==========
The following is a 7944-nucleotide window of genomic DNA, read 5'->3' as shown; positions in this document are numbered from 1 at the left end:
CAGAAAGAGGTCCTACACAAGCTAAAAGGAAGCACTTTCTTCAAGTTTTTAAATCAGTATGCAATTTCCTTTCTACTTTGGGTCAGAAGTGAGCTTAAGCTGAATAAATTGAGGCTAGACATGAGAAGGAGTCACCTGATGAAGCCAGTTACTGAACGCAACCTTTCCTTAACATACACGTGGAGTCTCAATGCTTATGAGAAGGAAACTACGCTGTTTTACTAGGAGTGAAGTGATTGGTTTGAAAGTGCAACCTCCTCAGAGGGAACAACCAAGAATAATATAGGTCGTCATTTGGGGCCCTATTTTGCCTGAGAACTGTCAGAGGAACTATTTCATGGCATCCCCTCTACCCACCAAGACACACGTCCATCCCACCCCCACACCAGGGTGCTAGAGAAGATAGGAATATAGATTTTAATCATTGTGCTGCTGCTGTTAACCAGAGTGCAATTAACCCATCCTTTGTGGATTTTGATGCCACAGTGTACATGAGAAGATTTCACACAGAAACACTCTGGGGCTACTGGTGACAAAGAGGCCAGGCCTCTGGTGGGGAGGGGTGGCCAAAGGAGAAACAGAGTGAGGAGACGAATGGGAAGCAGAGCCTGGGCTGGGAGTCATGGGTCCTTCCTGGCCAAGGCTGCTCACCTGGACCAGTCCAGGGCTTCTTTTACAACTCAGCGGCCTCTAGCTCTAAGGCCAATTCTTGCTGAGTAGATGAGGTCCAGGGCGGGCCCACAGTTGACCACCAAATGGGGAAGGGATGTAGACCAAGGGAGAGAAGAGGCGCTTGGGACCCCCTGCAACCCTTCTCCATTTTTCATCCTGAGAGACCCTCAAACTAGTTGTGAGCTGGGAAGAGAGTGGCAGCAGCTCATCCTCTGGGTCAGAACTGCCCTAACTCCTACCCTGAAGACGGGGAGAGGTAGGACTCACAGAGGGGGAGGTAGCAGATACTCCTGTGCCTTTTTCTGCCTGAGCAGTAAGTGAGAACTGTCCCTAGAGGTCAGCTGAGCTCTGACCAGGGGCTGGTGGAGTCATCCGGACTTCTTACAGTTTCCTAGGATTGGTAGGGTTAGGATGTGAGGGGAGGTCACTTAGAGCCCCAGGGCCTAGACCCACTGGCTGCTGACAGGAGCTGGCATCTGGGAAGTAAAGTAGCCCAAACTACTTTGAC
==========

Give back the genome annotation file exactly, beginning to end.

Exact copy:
The following is a 7944-nucleotide window of genomic DNA, read 5'->3' as shown; positions in this document are numbered from 1 at the left end:
CAGAAAGAGGTCCTACACAAGCTAAAAGGAAGCACTTTCTTCAAGTTTTTAAATCAGTATGCAATTTCCTTTCTACTTTGGGTCAGAAGTGAGCTTAAGCTGAATAAATTGAGGCTAGACATGAGAAGGAGTCACCTGATGAAGCCAGTTACTGAACGCAACCTTTCCTTAACATACACGTGGAGTCTCAATGCTTATGAGAAGGAAACTACGCTGTTTTACTAGGAGTGAAGTGATTGGTTTGAAAGTGCAACCTCCTCAGAGGGAACAACCAAGAATAATATAGGTCGTCATTTGGGGCCCTATTTTGCCTGAGAACTGTCAGAGGAACTATTTCATGGCATCCCCTCTACCCACCAAGACACACGTCCATCCCACCCCCACACCAGGGTGCTAGAGAAGATAGGAATATAGATTTTAATCATTGTGCTGCTGCTGTTAACCAGAGTGCAATTAACCCATCCTTTGTGGATTTTGATGCCACAGTGTACATGAGAAGATTTCACACAGAAACACTCTGGGGCTACTGGTGACAAAGAGGCCAGGCCTCTGGTGGGGAGGGGTGGCCAAAGGAGAAACAGAGTGAGGAGACGAATGGGAAGCAGAGCCTGGGCTGGGAGTCATGGGTCCTTCCTGGCCAAGGCTGCTCACCTGGACCAGTCCAGGGCTTCTTTTACAACTCAGCGGCCTCTAGCTCTAAGGCCAATTCTTGCTGAGTAGATGAGGTCCAGGGCGGGCCCACAGTTGACCACCAAATGGGGAAGGGATGTAGACCAAGGGAGAGAAGAGGCGCTTGGGACCCCCTGCAACCCTTCTCCATTTTTCATCCTGAGAGACCCTCAAACTAGTTGTGAGCTGGGAAGAGAGTGGCAGCAGCTCATCCTCTGGGTCAGAACTGCCCTAACTCCTACCCTGAAGACGGGGAGAGGTAGGACTCACAGAGGGGGAGGTAGCAGATACTCCTGTGCCTTTTTCTGCCTGAGCAGTAAGTGAGAACTGTCCCTAGAGGTCAGCTGAGCTCTGACCAGGGGCTGGTGGAGTCATCCGGACTTCTTACAGTTTCCTAGGATTGGTAGGGTTAGGATGTGAGGGGAGGTCACTTAGAGCCCCAGGGCCTAGACCCACTGGCTGCTGACAGGAGCTGGCATCTGGGAAGTAAAGTAGCCCAAACTACTTTGAC